… I met Diane (pronounced Dee Anne) McTurk, the legendary Guyanese conservationist who was instrumental in changing the course of my life forever. Travelling has afforded me so many opportunities to grow as a human being and to learn my place in the world. Upon reflection, the time I spent with Diane as her guest at Karanambu Lodge on the Rupununi River in the interior of Guyana, was like a scene from a movie – except I was living it!
My adventure quest goes back to the mid-80’s when the world was open to exploration. Thank you Indiana Jones for the inspiration to travel where few had ventured. The Rupununi River is a tributary of the Amazon, teaming with life, including caiman crocodiles, piranhas, anaconda snakes, howler monkeys and giant river otters. It was Diane’s work with the latter, communing with the highly endangered otter species, which brought me to this remote part of the world.
Our small aircraft departed the capital city of Georgetown, Guyana with my allotted 25 lbs of essential luggage. Packing was easy, given the fact there would be no electricity and I would be ‘want for nothing’ with a couple pair of shorts, some T-shirts, a toothbrush and my camera. I was mesmerized, and in awe of the view as we flew over virgin rainforests and savanna for hours before landing on a small dirt landing strip in the middle of “nowhere”. Diane and her ancient Land Rover (made from 3 vehicles) awaited to take me back to her family’s 117-sq mile property which she had converted into an ecotourism operation called Karanambu. Obviously there was no turning back, so I was committed to trusting my life to this woman I had just met.
Born on her family’s cattle ranch (dating back to the 19th Century), Diane grew up in the remote wilds of what was then known as British Guiana. As was frequently done, Diane’s family sent her to London, England for her formal education. She subsequently pursued a career in acting and public relations before returning to a newly-independent Guyana in the 1970’s where she took over the family’s ranching business. Diane had the vision of converting part of the property into a unique tourist destination.
I soon settled into my traditional clay brick and thatched cabin, complete with hammock, private shower and flushing toilet. Electricity was non-existent back then, with only a generator which Diane put on for a couple of hours in the evening. It was at this time that she used her radio transmitter to check in with other ranchers nightly to ensure all were safe. Now, this award winning lodge is 100% solar with a back-up generator for emergencies.
My favourite place to relax was in Diane’s open air living/dining room where we would sit for hours at the family-style dining table, talking like old friends and indulging in her home made rum punch. Diane’s endless stories of life in the Rupununi had me in tears, both laughing and crying. This extended to our time out on the river with binoculars, camera and of course her rum punch! I was in awe of this 50+ year old woman’s ability to survive and adapt in what was considered a “man’s world”. The environment alone was frequently inhospitable and could test any person’s endurance.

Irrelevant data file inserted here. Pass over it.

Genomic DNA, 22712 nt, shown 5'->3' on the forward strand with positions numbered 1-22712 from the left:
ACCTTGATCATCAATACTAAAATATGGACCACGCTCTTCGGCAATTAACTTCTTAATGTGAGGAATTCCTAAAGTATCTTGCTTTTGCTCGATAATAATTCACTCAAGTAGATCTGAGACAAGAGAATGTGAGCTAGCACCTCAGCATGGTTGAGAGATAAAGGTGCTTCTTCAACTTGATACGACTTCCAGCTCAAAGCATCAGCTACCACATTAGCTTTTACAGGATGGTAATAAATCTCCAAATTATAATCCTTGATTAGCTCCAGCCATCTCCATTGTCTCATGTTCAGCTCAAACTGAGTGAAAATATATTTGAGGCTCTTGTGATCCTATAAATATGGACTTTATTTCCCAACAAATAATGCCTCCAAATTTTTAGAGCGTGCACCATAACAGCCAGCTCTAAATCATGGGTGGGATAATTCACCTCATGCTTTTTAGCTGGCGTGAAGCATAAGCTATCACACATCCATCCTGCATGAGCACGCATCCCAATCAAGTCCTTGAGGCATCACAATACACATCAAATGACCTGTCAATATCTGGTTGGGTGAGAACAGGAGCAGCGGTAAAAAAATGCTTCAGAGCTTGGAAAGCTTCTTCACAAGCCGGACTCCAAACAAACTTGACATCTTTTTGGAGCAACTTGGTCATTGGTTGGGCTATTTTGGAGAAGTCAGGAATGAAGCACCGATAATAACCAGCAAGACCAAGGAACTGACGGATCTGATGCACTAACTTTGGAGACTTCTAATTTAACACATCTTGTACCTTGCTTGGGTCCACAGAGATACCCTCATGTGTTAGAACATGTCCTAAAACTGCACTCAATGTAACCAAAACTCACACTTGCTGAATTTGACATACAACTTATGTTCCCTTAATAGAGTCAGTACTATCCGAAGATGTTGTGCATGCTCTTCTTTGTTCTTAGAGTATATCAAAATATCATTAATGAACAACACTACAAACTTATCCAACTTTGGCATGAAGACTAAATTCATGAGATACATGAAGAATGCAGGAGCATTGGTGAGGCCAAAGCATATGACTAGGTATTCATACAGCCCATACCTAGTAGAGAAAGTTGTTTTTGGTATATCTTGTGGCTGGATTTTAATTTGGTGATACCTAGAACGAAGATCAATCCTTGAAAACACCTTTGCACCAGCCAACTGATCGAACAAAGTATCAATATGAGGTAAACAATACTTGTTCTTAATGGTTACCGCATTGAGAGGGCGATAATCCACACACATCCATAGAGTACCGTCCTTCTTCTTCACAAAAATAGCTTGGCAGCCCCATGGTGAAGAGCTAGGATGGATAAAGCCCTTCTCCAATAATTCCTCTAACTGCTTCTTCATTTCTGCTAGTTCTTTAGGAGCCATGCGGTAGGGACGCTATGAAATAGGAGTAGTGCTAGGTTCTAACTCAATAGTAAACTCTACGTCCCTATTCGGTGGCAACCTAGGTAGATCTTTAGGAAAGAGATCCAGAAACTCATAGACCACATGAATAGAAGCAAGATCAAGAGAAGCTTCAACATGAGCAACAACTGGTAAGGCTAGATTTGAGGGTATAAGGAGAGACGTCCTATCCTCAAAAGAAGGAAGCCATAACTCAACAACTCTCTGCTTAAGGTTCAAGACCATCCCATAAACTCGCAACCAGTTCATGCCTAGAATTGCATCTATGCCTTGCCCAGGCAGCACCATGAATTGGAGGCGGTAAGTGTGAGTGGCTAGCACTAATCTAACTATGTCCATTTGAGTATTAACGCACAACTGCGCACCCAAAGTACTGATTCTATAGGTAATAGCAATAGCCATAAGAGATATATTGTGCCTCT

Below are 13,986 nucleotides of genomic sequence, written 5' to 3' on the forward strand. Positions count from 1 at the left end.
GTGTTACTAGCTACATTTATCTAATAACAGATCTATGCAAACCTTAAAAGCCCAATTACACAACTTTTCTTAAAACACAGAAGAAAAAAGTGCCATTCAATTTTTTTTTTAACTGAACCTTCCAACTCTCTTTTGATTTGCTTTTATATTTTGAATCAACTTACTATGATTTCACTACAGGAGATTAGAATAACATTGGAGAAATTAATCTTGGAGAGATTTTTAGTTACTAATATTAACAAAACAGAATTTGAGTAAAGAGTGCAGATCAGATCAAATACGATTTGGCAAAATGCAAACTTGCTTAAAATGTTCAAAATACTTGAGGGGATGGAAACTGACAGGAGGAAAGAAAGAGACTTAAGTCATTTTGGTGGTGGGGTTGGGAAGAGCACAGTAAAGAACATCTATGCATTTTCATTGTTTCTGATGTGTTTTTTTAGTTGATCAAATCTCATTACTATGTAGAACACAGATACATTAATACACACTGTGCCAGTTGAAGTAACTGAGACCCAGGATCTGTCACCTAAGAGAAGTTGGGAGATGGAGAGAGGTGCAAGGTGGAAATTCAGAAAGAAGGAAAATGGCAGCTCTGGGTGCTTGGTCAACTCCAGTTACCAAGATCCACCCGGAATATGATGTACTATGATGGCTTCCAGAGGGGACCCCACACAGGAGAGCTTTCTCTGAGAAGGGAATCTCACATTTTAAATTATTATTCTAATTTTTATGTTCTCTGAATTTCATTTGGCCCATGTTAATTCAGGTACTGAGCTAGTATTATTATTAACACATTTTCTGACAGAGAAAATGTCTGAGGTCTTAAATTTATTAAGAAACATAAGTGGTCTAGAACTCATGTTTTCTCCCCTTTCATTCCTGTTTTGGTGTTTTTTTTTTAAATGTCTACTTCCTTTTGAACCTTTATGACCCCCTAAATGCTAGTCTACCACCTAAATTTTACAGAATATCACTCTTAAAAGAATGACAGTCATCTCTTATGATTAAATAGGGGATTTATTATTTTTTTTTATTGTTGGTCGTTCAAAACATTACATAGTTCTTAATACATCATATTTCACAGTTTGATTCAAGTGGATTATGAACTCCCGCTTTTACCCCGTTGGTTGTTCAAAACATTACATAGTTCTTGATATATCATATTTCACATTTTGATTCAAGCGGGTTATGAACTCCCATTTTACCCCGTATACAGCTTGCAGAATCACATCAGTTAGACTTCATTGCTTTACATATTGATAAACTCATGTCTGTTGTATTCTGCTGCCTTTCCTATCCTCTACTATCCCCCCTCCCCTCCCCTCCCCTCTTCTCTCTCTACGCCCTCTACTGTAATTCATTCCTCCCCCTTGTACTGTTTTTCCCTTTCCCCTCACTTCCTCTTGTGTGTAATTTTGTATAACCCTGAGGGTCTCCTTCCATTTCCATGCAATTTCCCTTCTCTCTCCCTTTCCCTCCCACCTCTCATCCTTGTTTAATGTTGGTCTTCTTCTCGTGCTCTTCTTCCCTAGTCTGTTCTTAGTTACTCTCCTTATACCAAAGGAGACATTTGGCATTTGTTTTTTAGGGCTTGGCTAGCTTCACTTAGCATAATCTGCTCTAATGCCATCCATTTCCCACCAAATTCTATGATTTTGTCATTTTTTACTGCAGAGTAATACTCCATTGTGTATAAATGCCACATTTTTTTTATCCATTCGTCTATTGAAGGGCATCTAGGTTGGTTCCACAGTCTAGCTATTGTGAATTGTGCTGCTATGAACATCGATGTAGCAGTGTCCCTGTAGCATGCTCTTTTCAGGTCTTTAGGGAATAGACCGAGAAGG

Diane’s special relationship, rescuing and reintegrating orphaned giant river otters back to the wild was grass-roots conservation that helped bring understanding to the local people and subsequently laid essential groundwork for the development of Guyana’s unique ecotourism sector. This garnered the attention of two British national treasures: naturalist Gerald Durrell and BBC’s David Attenborough, as well as National Geographic who filmed a documentary on Diane’s work and life.
I was privileged to observe and work with Diane, side by side as she introduced me to Peter, one of the 40 orphaned river otters she had in her care over the years. Diane was like the “otter whisperer”. The otters knew they were safe in her care. I’ve never witnessed firsthand such a bond between human and mammal.
My visit to a small Macushi village was a most memorable experience. One family invited me into their home where I participated in making their daily cassava bread, and learned how they weave baskets and forage for food. Grandma was mixing up a special brew with questionable euphoric properties which contained the poisonous part of the cassava plant and her spit for fermentation! Had I been offered a sip, protocol says it would have been rude to refuse. I spent the day immersing myself in Macushi life, and although no one spoke English, I felt I came out “richer” for the experience.
Another pivotal moment for me was when I was sitting under the stars one evening and … OH MY!! Never before had I seen so many stars in the galaxy. The Milky Way was spilling across the sky. It was at that moment I realized what a tiny spec I was in the whole scheme of things. If I wanted to stand up and be counted, I needed to make my life have authentic meaning. I felt empowered by Diane’s energy and so upon my return home I made the decision to honour my true self and to follow my anthropological passion for understanding cultures. Hibiscus Tours International Ltd. was formed.
Thank you Diane for being my inspiration and guiding light!
RIP Diane McTurk: 1932 – 2016
If you are interested in visiting or hearing more about Karanambu Trust & Lodge, contact Hibiscus International. It may just change your life!